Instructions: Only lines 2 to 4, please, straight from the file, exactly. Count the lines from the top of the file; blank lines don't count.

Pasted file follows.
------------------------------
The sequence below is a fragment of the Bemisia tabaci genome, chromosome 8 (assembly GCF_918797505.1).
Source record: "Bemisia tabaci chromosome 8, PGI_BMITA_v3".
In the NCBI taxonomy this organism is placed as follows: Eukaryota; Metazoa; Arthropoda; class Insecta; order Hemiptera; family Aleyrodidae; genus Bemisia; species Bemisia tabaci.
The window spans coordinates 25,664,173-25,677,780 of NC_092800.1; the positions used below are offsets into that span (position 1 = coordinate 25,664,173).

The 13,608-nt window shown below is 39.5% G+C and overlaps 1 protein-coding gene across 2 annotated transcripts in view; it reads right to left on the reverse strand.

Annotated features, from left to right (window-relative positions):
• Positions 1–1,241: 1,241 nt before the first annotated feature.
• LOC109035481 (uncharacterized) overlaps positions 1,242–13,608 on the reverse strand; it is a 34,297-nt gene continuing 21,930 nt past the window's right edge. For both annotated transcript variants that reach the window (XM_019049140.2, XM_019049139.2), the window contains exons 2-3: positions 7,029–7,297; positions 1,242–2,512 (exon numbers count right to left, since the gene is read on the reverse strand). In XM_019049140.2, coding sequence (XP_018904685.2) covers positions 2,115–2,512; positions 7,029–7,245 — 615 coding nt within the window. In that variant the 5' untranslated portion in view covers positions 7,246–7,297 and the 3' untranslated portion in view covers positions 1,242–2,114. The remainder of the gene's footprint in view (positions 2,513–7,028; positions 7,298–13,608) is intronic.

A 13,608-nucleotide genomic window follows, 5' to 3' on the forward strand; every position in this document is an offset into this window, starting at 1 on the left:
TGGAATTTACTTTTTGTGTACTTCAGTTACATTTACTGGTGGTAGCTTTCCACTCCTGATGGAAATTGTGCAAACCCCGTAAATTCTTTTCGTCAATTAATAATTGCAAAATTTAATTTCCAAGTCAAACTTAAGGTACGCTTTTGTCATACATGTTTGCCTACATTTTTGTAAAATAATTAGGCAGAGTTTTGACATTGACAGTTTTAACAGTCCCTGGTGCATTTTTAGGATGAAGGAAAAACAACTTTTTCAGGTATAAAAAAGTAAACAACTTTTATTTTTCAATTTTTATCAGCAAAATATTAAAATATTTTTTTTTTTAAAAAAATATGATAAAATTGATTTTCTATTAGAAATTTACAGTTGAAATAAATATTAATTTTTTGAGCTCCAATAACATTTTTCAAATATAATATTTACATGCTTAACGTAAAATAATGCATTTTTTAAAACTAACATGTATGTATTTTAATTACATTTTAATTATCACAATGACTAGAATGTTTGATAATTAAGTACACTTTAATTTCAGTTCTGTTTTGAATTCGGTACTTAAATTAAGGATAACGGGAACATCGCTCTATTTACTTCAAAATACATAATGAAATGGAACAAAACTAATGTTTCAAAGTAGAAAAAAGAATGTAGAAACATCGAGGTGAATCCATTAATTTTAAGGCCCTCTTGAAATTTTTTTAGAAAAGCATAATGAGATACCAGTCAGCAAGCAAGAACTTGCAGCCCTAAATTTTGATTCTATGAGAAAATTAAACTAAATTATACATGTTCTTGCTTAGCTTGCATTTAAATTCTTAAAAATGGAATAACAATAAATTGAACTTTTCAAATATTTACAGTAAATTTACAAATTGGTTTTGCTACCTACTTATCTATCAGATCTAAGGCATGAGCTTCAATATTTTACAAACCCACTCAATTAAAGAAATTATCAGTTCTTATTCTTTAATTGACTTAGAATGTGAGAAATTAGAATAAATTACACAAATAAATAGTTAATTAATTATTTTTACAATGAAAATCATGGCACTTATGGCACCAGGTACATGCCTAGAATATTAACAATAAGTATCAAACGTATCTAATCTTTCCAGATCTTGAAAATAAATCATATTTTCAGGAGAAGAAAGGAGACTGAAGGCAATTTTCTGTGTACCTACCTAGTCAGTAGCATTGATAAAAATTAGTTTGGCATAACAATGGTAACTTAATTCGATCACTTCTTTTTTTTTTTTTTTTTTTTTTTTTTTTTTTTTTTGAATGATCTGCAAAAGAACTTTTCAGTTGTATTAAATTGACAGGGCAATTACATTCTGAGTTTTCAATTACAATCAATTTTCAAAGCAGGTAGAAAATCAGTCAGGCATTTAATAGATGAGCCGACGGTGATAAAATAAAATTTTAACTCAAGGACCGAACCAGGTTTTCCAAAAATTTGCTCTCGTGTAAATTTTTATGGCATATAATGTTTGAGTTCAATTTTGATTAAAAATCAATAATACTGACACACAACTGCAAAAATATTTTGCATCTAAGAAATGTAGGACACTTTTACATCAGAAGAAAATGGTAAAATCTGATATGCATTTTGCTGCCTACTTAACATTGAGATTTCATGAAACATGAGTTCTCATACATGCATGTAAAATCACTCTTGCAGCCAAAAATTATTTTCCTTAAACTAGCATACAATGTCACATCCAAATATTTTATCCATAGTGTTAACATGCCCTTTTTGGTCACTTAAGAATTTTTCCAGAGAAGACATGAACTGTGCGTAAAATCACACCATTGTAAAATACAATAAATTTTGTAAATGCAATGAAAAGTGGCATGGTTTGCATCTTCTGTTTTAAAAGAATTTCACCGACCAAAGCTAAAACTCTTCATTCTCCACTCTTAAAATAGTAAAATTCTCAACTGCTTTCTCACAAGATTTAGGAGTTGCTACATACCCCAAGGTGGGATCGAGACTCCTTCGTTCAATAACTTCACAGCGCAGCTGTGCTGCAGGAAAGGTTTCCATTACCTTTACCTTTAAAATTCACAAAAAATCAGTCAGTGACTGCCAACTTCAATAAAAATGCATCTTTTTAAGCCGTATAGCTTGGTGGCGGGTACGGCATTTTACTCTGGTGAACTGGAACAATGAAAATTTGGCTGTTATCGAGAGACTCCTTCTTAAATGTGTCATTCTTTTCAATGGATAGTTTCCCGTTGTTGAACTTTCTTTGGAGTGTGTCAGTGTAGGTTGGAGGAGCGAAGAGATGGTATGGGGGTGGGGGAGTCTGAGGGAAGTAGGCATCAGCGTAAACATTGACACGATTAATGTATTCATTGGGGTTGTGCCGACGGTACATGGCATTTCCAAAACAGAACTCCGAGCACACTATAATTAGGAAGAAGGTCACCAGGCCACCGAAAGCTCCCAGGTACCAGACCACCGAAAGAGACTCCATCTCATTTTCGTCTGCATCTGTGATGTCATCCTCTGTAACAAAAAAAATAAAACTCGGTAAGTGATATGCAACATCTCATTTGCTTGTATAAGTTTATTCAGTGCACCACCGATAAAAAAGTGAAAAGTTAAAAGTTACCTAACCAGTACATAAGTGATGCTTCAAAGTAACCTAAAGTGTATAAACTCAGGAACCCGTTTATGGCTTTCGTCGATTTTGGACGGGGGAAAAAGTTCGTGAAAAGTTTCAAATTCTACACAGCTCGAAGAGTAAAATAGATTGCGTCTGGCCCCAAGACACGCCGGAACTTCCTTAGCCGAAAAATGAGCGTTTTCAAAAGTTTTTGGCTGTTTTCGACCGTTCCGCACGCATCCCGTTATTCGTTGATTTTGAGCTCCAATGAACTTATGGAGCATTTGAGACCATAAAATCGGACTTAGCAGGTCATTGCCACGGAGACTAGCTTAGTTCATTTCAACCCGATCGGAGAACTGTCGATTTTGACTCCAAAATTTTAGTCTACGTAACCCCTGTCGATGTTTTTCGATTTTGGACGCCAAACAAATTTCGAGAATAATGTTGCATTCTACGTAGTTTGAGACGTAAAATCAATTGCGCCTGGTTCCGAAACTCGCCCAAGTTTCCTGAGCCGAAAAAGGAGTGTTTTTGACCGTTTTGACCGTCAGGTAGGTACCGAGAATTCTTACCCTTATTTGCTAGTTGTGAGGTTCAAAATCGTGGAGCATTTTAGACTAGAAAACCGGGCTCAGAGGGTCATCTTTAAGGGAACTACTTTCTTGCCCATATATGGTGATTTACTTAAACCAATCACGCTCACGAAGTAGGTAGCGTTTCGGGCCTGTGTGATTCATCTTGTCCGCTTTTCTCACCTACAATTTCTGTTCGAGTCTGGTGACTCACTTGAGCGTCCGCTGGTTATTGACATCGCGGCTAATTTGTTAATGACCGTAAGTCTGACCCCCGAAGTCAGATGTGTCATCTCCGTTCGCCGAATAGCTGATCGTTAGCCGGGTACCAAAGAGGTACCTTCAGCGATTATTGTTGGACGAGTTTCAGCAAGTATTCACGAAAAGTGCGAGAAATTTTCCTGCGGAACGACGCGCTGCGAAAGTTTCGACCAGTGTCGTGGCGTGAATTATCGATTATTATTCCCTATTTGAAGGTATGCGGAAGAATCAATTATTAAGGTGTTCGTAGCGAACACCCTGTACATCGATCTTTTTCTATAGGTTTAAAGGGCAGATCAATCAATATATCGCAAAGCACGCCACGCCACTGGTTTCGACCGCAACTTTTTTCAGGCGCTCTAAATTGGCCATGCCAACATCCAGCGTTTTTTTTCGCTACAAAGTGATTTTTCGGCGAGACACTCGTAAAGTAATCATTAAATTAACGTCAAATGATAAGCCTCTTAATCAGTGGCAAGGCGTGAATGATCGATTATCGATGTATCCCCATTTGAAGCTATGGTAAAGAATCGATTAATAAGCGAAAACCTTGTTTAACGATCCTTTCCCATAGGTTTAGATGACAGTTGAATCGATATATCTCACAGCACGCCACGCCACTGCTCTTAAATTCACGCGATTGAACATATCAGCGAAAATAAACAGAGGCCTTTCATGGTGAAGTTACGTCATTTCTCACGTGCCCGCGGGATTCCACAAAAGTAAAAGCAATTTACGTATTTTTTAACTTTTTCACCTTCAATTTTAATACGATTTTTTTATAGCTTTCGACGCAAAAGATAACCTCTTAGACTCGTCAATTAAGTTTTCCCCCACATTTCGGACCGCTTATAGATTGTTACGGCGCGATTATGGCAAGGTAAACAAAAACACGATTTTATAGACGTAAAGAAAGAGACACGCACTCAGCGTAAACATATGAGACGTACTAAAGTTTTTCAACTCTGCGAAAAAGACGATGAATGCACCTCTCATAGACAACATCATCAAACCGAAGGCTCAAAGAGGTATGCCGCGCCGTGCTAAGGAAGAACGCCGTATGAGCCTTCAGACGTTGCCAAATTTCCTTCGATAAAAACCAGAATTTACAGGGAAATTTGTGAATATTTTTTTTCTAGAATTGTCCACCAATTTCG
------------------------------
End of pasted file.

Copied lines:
Source record: "Bemisia tabaci chromosome 8, PGI_BMITA_v3".
In the NCBI taxonomy this organism is placed as follows: Eukaryota; Metazoa; Arthropoda; class Insecta; order Hemiptera; family Aleyrodidae; genus Bemisia; species Bemisia tabaci.
The window spans coordinates 25,664,173-25,677,780 of NC_092800.1; the positions used below are offsets into that span (position 1 = coordinate 25,664,173).